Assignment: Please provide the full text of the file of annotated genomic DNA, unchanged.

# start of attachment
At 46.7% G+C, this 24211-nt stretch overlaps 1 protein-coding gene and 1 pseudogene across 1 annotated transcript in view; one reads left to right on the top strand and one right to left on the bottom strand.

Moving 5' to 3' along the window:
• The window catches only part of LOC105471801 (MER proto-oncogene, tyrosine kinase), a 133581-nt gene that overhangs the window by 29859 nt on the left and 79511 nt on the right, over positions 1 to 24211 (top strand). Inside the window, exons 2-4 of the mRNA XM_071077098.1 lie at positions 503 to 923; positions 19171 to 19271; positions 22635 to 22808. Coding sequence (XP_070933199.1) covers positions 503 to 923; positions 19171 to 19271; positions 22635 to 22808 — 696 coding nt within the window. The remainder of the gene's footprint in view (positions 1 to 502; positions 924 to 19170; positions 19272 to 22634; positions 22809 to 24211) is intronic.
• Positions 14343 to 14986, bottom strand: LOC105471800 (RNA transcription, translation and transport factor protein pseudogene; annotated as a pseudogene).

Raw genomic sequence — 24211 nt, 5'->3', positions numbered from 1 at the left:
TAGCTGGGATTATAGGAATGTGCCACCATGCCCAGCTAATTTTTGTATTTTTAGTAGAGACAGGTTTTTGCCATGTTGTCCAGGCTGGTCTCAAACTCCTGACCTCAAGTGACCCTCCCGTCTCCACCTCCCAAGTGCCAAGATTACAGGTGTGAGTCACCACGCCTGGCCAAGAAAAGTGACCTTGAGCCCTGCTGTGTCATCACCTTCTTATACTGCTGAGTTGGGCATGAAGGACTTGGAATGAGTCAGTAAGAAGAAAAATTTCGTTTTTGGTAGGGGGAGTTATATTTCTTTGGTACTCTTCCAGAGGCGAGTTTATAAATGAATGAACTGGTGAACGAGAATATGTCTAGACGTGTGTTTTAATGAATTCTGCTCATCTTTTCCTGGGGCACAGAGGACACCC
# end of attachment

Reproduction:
At 46.7% G+C, this 24211-nt stretch overlaps 1 protein-coding gene and 1 pseudogene across 1 annotated transcript in view; one reads left to right on the top strand and one right to left on the bottom strand.

Moving 5' to 3' along the window:
• The window catches only part of LOC105471801 (MER proto-oncogene, tyrosine kinase), a 133581-nt gene that overhangs the window by 29859 nt on the left and 79511 nt on the right, over positions 1 to 24211 (top strand). Inside the window, exons 2-4 of the mRNA XM_071077098.1 lie at positions 503 to 923; positions 19171 to 19271; positions 22635 to 22808. Coding sequence (XP_070933199.1) covers positions 503 to 923; positions 19171 to 19271; positions 22635 to 22808 — 696 coding nt within the window. The remainder of the gene's footprint in view (positions 1 to 502; positions 924 to 19170; positions 19272 to 22634; positions 22809 to 24211) is intronic.
• Positions 14343 to 14986, bottom strand: LOC105471800 (RNA transcription, translation and transport factor protein pseudogene; annotated as a pseudogene).

Raw genomic sequence — 24211 nt, 5'->3', positions numbered from 1 at the left:
TAGCTGGGATTATAGGAATGTGCCACCATGCCCAGCTAATTTTTGTATTTTTAGTAGAGACAGGTTTTTGCCATGTTGTCCAGGCTGGTCTCAAACTCCTGACCTCAAGTGACCCTCCCGTCTCCACCTCCCAAGTGCCAAGATTACAGGTGTGAGTCACCACGCCTGGCCAAGAAAAGTGACCTTGAGCCCTGCTGTGTCATCACCTTCTTATACTGCTGAGTTGGGCATGAAGGACTTGGAATGAGTCAGTAAGAAGAAAAATTTCGTTTTTGGTAGGGGGAGTTATATTTCTTTGGTACTCTTCCAGAGGCGAGTTTATAAATGAATGAACTGGTGAACGAGAATATGTCTAGACGTGTGTTTTAATGAATTCTGCTCATCTTTTCCTGGGGCACAGAGGACACCC